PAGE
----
Mneme (moon)

Summary

Mneme /ˈnm/, also known as Jupiter XL, is a retrograde irregular satellite of Jupiter. It was discovered by teams of astronomers led by Brett J. Gladman and Scott S. Sheppard in 2003, and was provisionally designated S/2003 J 21.[3][4]

Mneme
Mneme Discovery Image.jpg
Discovery image of Mneme (centered) from February 2003
Discovery
Discovered byBrett J. Gladman et al.
Scott S. Sheppard et al.
Discovery date9 February 2003
Designations
Designation
Jupiter XL
Pronunciation/ˈnm/[1]
Named after
Μνήμη Mnēmē
S/2003 J 21
AdjectivesMnemean /nɛˈmən/
Orbital characteristics[2]
21069000 km
Eccentricity0.227
−620.0 days
338.9°
Inclination148.6°
18.1°
41.7°
Satellite ofJupiter
GroupAnanke group
Physical characteristics
Mean diameter
2 km
23.3

Mneme is about 2 kilometres in diameter, and orbits Jupiter at an average distance of 21,427,000 kilometres in 640.769 days, at an inclination of 149° to the ecliptic (148° to Jupiter's equator) with an eccentricity of 0.2214. Its average orbital speed is 2.43 km/s.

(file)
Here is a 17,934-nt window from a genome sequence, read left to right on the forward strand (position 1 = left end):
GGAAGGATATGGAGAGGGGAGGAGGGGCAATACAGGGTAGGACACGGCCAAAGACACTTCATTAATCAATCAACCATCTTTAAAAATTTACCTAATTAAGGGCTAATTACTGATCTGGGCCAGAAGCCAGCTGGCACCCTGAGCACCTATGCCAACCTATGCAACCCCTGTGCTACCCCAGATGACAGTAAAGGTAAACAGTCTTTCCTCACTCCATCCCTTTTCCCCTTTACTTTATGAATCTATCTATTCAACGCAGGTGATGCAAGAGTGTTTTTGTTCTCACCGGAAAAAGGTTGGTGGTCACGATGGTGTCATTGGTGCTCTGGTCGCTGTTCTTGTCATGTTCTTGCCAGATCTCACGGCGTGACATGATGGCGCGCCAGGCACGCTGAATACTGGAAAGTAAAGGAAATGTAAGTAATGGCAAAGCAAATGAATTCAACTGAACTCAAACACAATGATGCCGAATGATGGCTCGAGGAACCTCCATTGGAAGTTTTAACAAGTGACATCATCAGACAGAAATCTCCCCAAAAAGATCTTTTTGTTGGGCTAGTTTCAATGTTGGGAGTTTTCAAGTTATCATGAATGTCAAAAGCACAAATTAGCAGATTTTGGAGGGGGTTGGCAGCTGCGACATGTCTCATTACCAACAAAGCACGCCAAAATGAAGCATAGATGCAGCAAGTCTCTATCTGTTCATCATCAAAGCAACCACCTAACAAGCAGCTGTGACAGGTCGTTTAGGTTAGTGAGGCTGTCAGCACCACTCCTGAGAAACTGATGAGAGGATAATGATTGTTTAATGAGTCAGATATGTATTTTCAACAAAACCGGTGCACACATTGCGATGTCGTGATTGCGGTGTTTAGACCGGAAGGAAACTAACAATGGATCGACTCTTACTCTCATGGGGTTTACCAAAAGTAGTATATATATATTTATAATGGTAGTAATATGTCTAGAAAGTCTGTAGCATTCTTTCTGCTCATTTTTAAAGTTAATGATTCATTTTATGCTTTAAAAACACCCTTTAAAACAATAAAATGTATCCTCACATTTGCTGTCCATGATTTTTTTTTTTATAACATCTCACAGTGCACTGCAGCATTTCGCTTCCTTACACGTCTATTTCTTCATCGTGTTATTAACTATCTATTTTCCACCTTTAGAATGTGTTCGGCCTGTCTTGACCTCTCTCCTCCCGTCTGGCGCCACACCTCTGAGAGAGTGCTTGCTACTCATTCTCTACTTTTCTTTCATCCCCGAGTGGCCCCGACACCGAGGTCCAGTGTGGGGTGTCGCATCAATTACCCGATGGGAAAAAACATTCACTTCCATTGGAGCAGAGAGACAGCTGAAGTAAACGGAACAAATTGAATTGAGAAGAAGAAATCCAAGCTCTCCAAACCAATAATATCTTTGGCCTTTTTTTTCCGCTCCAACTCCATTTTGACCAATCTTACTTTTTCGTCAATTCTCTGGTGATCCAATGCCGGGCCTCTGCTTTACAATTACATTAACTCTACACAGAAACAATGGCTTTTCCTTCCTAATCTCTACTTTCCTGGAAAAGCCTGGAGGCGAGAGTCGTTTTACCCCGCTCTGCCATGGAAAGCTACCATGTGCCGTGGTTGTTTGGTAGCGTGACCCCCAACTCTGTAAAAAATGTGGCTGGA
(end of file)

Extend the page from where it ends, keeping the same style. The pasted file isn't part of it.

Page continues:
It was named in March 2005 after Mneme, one of the three original Muses.[5] She is sometimes confused with Mnemosyne, mother of the Muses (the three or the nine, depending on the author) by Zeus (Jupiter).

Mneme belongs to the Ananke group, retrograde irregular moons which orbit Jupiter between 19.3 and 22.7 million kilometres, at inclinations of roughly 150°.

ReferencesEdit

  1. ^ "Mneme". Dictionary.com Unabridged (Online). n.d.
  2. ^ S.S. Sheppard (2019), Moons of Jupiter, Carnegie Science, on line
  3. ^ IAUC 8138: S/2003 J 21 2003 May 30 (discovery)
  4. ^ MPEC 2003-K45: S/2003 J 21 2003 May 29 (discovery and ephemeris)
  5. ^ IAUC 8502: Satellites of Jupiter 2005 March 30 (naming the moon)